Unless otherwise indicated, all parts and percentages are by weight.
A mixture of 11 grams of 2-benzoyl-3-amino-acetylamino-6-dimethylaminopyridine, 1 ml of pyridine and 150 ml of toluene were boiled at reflux with stirring for 6 hours. The water which passed off was separated by means of a water separator. The desired substance began to crystallize out during the reaction. At the end of the reaction it was filtered off with suction and recrystallized from ethanol.
Yield 9.6 grams; M.P. 241° to 245° C. (with decomposition).
5 grams of 5-phenyl-6-aza-7-dimethylamino-1,2-dihydro-3H-benzo-1,4-dizaepinone-(2) were boiled at reflux for 30 minutes in 100 ml of methyl iodide. The dark red crystals which crystallized out after cooling were recrystallized twice from n-propanol.
Yield 4 grams; M.P. 231° to 233° C. (with decomposition).
A mixture of 13.5 grams (0.05 mole) of 5-phenyl-6-azo-7-chloro-1,2-dihydro-3H-1,4-benzodiazepinone-(2) (prepared as described in example 1 of von Bebenburg application 313,542) and 50 ml of water free morpholine were held for 1 hour at 130° C. with stirring. Then the mixture was cooled, poured on ice and after 1 hour the precipitated solid substance filtered off with suction. It was dissolved in chloroform, the chloroform solution shaken with 200 ml of 2% hydrochloric acid and the aqueous layer separated off. Then it was neutralized with aqueous ammonia with cooling, whereby the desired product crystallized out.
Yield 10 grams: M.P. 265° to 270° C.
A mixture of 10 grams of 5-(o-fluorophenyl)-6-aza-7-chloro-1,2-dihydro-3H-1,4- benzadiazepinone-(2) (prepared as described in example 10 of von Bebenburg application 313,542) and 50 ml of water free morpholine were heated to 130° C. for 1 hour with stirring. After cooling the mixture was poured on ice and after one hour the precipitated material was filtered off with suction. This material was then dissolved in chloroform and then shaken with 200 ml of 2% HCl and the aqueous phase neutralized with dilute ammonia with cooling. The desired product crystallized out (4 grams) from the aqueous solution and was recrystallized from a little ethanol with the addition of gasoline.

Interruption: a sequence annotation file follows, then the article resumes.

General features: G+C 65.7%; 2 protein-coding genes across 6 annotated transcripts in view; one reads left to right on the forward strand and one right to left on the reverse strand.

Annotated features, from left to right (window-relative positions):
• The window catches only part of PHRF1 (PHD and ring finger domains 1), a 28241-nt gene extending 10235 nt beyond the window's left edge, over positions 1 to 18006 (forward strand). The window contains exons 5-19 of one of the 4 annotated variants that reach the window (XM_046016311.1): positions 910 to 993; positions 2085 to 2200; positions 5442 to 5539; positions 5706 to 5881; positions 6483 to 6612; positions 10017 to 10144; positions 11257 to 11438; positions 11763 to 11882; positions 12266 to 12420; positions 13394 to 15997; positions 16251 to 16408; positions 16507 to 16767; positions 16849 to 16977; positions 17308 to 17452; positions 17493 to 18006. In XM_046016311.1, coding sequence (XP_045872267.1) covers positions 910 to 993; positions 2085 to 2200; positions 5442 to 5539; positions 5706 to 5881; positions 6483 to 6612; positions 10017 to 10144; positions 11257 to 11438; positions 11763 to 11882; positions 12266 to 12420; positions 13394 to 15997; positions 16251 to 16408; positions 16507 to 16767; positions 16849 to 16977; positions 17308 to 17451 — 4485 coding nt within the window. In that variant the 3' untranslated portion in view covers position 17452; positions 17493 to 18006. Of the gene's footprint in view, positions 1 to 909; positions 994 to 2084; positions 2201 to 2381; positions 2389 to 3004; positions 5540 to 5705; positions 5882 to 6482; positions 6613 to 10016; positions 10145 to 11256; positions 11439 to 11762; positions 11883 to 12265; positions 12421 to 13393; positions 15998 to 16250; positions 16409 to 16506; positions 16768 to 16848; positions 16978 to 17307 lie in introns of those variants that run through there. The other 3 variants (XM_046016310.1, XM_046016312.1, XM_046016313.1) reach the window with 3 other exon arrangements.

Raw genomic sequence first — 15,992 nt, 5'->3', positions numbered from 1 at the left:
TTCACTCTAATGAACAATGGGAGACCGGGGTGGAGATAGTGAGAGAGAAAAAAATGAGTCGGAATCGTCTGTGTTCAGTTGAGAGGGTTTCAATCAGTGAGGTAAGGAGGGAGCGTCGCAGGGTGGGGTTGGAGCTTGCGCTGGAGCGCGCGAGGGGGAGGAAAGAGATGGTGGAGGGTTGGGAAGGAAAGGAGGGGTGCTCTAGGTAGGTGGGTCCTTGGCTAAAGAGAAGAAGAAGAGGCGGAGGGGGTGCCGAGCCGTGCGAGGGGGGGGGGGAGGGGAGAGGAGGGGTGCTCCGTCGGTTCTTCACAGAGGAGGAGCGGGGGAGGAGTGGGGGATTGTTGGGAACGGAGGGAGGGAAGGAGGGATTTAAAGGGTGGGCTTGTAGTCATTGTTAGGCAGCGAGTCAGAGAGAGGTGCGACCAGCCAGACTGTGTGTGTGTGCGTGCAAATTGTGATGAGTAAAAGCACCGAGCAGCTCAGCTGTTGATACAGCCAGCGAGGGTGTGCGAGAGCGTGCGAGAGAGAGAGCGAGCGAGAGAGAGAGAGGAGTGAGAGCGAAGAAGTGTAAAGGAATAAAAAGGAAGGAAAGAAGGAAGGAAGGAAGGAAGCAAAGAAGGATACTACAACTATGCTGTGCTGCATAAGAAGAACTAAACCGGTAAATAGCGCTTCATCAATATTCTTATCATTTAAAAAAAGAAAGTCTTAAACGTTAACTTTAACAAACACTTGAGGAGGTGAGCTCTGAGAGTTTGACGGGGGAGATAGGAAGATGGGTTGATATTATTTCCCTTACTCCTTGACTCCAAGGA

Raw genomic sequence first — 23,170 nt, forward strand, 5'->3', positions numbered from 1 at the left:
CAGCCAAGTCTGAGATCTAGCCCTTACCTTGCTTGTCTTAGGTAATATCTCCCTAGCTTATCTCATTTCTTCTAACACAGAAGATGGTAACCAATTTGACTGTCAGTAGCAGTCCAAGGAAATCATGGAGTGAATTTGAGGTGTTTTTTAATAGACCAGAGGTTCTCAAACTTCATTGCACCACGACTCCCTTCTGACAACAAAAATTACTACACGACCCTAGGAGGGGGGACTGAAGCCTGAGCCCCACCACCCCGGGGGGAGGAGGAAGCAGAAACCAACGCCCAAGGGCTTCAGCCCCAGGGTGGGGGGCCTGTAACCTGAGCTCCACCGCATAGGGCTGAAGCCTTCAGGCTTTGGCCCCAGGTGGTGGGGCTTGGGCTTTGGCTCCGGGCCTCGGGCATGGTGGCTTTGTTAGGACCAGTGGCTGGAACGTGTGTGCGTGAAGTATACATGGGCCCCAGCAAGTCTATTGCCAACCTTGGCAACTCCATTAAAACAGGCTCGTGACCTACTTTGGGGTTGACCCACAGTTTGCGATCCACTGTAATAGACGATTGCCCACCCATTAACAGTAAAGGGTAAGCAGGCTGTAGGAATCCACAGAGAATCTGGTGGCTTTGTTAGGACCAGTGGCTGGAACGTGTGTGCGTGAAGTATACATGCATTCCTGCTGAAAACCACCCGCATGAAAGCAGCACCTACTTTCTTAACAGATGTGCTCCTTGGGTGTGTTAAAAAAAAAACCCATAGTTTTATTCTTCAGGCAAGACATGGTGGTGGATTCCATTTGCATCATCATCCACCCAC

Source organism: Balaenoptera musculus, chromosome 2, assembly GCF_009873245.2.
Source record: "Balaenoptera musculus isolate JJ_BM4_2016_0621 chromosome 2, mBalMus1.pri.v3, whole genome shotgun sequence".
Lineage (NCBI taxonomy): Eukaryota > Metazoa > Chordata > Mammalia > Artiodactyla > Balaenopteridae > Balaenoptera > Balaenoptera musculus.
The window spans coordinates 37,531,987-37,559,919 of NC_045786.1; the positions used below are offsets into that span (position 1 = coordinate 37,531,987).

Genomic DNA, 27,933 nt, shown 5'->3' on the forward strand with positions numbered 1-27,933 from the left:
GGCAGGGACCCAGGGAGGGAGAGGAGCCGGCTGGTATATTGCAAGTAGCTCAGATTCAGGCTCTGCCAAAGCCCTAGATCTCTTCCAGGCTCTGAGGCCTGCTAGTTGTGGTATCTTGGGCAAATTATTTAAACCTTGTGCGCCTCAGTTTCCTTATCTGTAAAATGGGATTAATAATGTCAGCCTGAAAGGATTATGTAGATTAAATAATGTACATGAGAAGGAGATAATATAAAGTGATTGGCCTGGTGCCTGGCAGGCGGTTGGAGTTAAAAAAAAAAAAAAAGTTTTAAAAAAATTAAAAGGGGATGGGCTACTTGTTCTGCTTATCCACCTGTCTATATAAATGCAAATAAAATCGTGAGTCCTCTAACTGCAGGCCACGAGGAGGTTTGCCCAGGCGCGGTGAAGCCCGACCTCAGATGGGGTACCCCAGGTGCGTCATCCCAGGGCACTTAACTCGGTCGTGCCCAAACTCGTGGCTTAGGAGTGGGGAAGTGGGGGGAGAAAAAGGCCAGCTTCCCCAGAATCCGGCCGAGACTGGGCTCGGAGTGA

M.P. 227° to 240° C.
A mixture of 13.5 grams (0.05 mole) of 5-phenyl-6-aza-7-chloro-1,2-dihydro-3H-1,4-benzodiazepinone-(2) and 50 ml of dry ethanolamine were stirred for one hour at 100° C., then poured on ice and extracted with 100 ml of ether. The ether layer was washed several times with water, dried and then the hydrochloride of the desired compound was precipitated with isopropanolic HCl. This crystallized upon rubbing, was filtered off with suction and recrystallized from n-propanol.
Yield 5 grams: M.P. 210° to 215° C.
A mixture of 20 grams of 2-(o-chlorobenzoyl-3-(bromoacetamino)-6-benzylaminopyridine, 400 grams of methanol and 65 grams of ammonia were heated in the autoclave for 90 minutes at 80° C. The autoclaved solution was then concentrated to 200 ml, treated with 1 liter of water, decanted off from the separated amorphous substance and the amorphous substance recrystallized from benzene.
M.P. 195°-1970° C.
A mixture of 14 grams of 2-(o-chlorobenzoyl)-3-amino-6-dimethylamino pyridine, 15 grams of glycine methyl ester hydrochloride and 15 grams of imidazole were melted and stirred for 90 minutes at 110° to 120° C. The melt was diluted with a little methanol and poured into 200 ml of water. The separated oil was isolated and dissolved in 100 ml of hot toluene. The material crystallized out of the solution upon cooling. It was recrystallized once more from ethanol.
M.P. 242° to 243° C.
The compounds of the invention are suited for the production of pharmaceutical compositions and preparations. The pharmaceutical compositions or drugs contain as the active material one or several of the compounds of the invention, in a given case in admixture with other pharmacologically or pharmaceutically effective materials. The production of the medicine can take place with the use of known and customary pharmaceutical assistants, carriers and diluents.